Is there a more ubiquitous summer side than potato salad? But just because it’s always there hardly means it’s the best thing on the table. One of my most cringe-worthy food memories of childhood was played out on repeat at summer gatherings with family, friends and neighbors, and seeing what happened to the potato salad—which, many times, was little more than sticky, cooked potatoes with some hard-boiled eggs and mayonnaise. I know you’ve seen this, too, when it gets a little bit warm and separates into a greasy, gloppy mess with that thin filmy crust on the surface. Is it any wonder everyone passes over it in favor of potato chips? Nothing ruins a picnic faster than bland potato salad, slick with broken mayonnaise. Bleh.
It’s a shame to not give the versatile potato a greater chance to shine! If you are bored with potato salad or stuck in a rut with a recipe that gets left behind on the picnic table, maybe you just need a different approach—one that doesn’t depend on a heavy, mayonnaise-y coating to give it flavor because, honestly, mayo doesn’t have much flavor to begin with. Here’s something a little different and for me, it’s a winner every time.
This potato salad does not disappoint, and it could never be accused of being bland because it is doubly dressed—first, with a tangy, heart-healthy vinaigrette that soaks flavor all the way through the potatoes, and then with the slightest amount of mayonnaise-based dressing for a creamy, picnic-ready finish that isn’t greasy and doesn’t clump or break.
I’ve made no secret of the fact that potatoes are one of my very favorite foods, and I have shared a few fun twists on potato salad here on Comfort du Jour, but of all the versions I like to make, this one is my favorite (especially in summer), and for a few fun reasons.
Any kind of potato works
You can use starchy russets, baby reds or Yukon golds (my favorite, and my choice for this post). Peel the skins or keep ‘em—your call. The only thing to consider with the waxy style of potatoes is that they will absorb slightly less of the dressing, so you would want to proceed in stages to be sure it’s to your liking. But flavor-wise? Whatever you like is going to work.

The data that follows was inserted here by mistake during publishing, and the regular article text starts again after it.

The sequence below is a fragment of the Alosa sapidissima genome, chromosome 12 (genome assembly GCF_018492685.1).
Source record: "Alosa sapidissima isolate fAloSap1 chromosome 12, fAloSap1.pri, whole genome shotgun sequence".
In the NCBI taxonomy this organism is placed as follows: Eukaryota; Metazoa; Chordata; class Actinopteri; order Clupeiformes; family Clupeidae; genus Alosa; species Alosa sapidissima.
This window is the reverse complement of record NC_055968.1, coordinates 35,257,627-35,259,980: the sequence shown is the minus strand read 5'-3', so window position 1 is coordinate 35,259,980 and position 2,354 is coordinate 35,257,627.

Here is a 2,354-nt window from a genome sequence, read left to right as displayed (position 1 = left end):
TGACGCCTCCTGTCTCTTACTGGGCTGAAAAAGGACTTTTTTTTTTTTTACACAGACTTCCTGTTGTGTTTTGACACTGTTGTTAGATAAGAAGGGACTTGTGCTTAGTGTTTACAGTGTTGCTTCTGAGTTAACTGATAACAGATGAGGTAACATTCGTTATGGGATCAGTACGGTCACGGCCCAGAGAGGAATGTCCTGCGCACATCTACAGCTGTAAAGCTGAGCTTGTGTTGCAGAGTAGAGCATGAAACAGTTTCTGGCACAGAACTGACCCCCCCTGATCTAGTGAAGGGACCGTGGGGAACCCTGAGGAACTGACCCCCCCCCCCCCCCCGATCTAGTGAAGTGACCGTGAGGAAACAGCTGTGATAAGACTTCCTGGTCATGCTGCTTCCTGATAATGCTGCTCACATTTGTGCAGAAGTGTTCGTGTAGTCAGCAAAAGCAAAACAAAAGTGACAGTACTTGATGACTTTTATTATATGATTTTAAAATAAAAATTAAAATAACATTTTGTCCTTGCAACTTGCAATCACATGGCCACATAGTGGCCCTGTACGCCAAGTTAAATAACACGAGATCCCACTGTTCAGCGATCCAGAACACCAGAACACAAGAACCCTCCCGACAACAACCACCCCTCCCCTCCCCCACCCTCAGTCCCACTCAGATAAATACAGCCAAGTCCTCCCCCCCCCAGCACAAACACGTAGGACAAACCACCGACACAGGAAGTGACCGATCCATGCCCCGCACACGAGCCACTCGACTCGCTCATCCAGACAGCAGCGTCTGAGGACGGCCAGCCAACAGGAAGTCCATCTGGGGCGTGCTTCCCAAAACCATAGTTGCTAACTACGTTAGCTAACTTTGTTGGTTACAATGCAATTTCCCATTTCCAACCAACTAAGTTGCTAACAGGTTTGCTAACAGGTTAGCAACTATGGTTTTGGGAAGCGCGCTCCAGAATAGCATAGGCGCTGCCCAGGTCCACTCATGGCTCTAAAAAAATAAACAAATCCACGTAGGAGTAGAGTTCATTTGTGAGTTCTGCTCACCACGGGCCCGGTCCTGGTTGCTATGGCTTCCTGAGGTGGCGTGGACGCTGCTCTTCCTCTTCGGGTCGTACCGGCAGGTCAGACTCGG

This salad is adaptable
My main goal for any kind of salad is variety of texture, and you can adjust this one many ways by changing up the mix-ins. My go-to combination of mix-ins usually includes hard-boiled eggs, chopped pickles, crunchy bits of celery or radish (or both), fresh onions and any kind of fresh herbs. But that leaves it open for interpretation—I could swap out the chopped pickles for chopped olives and skip the onions but add some minced bell pepper. Dill has a completely different flavor than basil or parsley, so that’s another layer of options you can customize to your liking. As long as your ingredients are not overly wet (like tomatoes), the options are nearly endless.
It is not drenched in mayonnaise
We go through a lot of mayo at our house (mostly for my husband’s beloved tuna sandwiches), but it is not my favorite ingredient for dressing potato or pasta salads. Mayonnaise, which is essentially an emulsion of egg yolks and oil, is just plain heavy. And if you add mayo to cooked potatoes, you might notice that it takes a lot of it to keep them coated so the potatoes don’t seem dry, especially if your potatoes lean more starchy than waxy. Too much mayo is never appealing and it definitely is not healthful. Almost all its calories are from fat, and though recent reports have debunked the idea that warm mayonnaise is solely responsible for post-picnic foodborne illnesses (the culprit is usually the meat or fish that is dressed in the mayo), there’s no disputing that it looks completely unappetizing.
It’s actually delicious!